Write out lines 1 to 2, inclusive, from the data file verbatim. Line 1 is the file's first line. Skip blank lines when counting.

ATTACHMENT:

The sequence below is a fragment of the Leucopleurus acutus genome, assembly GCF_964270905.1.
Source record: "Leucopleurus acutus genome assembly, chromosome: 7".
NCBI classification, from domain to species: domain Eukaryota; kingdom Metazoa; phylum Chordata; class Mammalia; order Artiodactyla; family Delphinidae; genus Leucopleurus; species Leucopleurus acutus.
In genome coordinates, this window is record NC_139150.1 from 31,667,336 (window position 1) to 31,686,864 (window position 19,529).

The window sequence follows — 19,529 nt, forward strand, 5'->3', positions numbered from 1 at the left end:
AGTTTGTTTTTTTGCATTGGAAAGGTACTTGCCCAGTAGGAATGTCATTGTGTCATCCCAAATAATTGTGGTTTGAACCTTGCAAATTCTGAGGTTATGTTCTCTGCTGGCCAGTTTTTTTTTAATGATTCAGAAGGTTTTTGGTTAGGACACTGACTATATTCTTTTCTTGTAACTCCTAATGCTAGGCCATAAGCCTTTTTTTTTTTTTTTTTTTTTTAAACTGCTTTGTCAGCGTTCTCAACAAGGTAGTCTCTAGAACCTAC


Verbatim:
The sequence below is a fragment of the Leucopleurus acutus genome, assembly GCF_964270905.1.
Source record: "Leucopleurus acutus genome assembly, chromosome: 7".